House votes to override governor’s veto of major property tax bill

Courtesy CBS 2 News

The House voted to override the governor’s veto of a major property tax relief package – House Bill 292 – Tuesday afternoon. Prior to the veto override, the House approved a trailer bill that would address part of the concerns raised by the governor.

Property tax relief has been a top issue for lawmakers all session.

The first major attempt to provide relief to homeowners was H292, which was vetoed by the governor Monday.

In the governor’s veto letter, he cited concerns raised by the Idaho Housing and Finance Association. He said the H292 has functionally halted major transportation projects across the state and asked lawmakers to get property tax relief done right this session.

The second attempt to tackle property tax relief was made by the Senate Monday afternoon.

The Senate amended a separate tax bill – House Bill 198 – removed its language entirely and replaced it with much of what H292 did, while also addressing the transportation bonding issues raised. The amended bill also left the March school bond and levy election date alone.

“I want to thank the good representative from district 30, whose bill which looks like will not be surviving, will be replacing it, but he would agree with this I’m confident. And I definitely do. Property tax is our top priority,” Sen. Ben Adams, R-Nampa, said of the original H198’s sponsor.

Once the House reconvened Tuesday morning, it rejected the Senate’s effort to fix the vetoed bill. Rep. David Cannon, R-Blackfoot, the sponsor of the original H198, said doing so was “for a higher purpose.”

“We are the House of Representatives. We have a voice. We are not here to be subservient to the body across the rotunda. We are not here to be subservient to gentleman on the second floor. We need to be a body, and we have a voice and we need to use it,” Cannon said.

All 11 House Democrats opposed rejecting the Senate’s bill.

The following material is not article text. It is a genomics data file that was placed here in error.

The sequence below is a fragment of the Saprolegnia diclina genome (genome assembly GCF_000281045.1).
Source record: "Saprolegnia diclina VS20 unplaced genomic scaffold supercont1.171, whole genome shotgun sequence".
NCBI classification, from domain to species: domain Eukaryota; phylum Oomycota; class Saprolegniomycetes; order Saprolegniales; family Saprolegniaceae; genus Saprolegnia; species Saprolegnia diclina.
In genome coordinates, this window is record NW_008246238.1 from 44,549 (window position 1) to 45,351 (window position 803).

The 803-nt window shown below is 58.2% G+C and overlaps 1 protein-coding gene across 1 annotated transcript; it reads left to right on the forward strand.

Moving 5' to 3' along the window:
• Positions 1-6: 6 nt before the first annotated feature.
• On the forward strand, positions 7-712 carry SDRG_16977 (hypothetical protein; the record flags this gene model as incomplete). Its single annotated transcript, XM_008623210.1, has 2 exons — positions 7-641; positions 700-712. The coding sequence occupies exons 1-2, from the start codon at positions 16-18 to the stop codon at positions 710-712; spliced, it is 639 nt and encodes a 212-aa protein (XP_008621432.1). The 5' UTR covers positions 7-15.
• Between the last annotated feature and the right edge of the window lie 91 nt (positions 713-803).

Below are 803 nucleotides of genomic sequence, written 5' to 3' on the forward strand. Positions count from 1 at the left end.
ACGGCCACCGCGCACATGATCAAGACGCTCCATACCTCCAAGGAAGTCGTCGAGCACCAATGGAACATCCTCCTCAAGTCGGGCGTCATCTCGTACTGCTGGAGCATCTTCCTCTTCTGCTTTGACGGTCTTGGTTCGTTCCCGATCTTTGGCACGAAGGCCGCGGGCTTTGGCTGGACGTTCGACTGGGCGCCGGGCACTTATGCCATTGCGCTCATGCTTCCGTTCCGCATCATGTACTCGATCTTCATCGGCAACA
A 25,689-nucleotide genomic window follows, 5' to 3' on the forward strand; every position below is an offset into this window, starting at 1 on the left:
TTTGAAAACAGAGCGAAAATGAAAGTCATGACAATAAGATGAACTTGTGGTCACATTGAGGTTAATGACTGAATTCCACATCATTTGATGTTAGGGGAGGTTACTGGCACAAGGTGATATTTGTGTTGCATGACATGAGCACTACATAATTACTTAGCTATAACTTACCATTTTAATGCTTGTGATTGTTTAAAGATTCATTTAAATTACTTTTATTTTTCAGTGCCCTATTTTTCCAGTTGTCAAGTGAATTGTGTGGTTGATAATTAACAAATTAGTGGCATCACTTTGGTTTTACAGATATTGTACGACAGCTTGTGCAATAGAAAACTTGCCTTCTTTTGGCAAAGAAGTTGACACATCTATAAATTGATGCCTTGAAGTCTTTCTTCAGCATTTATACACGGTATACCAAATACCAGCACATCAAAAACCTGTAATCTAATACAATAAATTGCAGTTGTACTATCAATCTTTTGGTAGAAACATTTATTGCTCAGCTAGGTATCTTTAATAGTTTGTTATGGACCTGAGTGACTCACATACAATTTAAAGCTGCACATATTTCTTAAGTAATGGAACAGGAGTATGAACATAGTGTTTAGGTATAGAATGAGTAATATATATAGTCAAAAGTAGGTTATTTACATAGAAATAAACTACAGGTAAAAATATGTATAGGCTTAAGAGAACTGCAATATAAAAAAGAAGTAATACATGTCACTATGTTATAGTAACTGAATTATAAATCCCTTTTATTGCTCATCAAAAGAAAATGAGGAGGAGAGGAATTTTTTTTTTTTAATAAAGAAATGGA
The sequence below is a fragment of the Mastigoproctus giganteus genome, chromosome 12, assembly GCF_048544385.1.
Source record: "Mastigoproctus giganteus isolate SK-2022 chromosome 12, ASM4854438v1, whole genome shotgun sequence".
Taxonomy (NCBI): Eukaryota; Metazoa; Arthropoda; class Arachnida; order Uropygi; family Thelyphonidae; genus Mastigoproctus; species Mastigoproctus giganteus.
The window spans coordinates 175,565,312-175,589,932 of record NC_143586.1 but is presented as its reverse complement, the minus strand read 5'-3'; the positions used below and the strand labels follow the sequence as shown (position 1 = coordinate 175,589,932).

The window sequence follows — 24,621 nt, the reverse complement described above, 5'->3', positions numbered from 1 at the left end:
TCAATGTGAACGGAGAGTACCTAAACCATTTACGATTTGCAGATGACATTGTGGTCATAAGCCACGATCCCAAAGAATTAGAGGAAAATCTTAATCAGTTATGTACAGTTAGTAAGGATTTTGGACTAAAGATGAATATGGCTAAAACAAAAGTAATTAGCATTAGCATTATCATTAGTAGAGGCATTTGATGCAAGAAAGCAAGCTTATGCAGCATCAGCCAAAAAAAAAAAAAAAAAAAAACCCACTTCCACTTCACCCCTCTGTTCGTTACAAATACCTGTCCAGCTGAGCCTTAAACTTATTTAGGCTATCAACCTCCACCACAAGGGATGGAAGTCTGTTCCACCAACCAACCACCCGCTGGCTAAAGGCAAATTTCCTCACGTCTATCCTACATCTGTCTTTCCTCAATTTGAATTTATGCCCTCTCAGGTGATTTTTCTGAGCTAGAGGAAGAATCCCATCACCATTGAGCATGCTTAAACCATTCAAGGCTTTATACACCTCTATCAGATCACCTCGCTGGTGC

“It’s a fantastic property tax bill. We are just one chamber of one branch of government. We have to compromise and work through this process, where we express what we’re willing to accept,” Rep. Lauren Necochea, D-Boise said. “As amended in the Senate, House Bill 198 provides more property tax relief than the other bill that was mentioned.”

The next effort to address the veto came from House majority leadership way of a trailer bill to H292.

The trailer amends H292 to address the transportation bonding concerns, but does nothing to reinstate the march election date option for school districts to run bond and levies.

The House approved the trailer bill in a party line vote.

During discussion to override the governor’s veto, Necochea said they clearly did not have consensus from all of the stakeholders.

“That doesn’t mean we’re subservient to the other branches of government. We just have different roles,” Necochea said. “I would just ask you to think about what the world looks like for our schools five, ten years from now when we hit a big economic downturn, and we don’t have the kinds of general fund revenue we do today, and their only hope is the supplemental levy to keep the doors open, to keep teachers hired. We are permanently taking away a tool from them with the justification that we’re going to give them a boost today, but we can’t tie the hands of future legislatures and the state has a very poor track record of adequately funding our schools.”

Rep. Jason Monks, R-Meridian, said H292 took a long time to put together, and argued it was a consensus bill.

“This was good legislation when we started this, when we had overwhelming support. It’s still good legislation today,” Rep. Monks said. “As was discussed, that election date that is such an issue I guess for some. Why is that so important? Remember where your taxes come from. Approximately 30% cities, approximately 30% counties, and approximately 30% from bonds and levies. If you want to affect property taxes, and you want to affect it in a broad way, and touching on all those things, we need to also touch on that as well.”

The House voted to override the governor’s veto of H292 in a 58-12 vote.

The Senate can still take up H292 to override the governor’s veto. It will also need support from two thirds of the Senate to do so.

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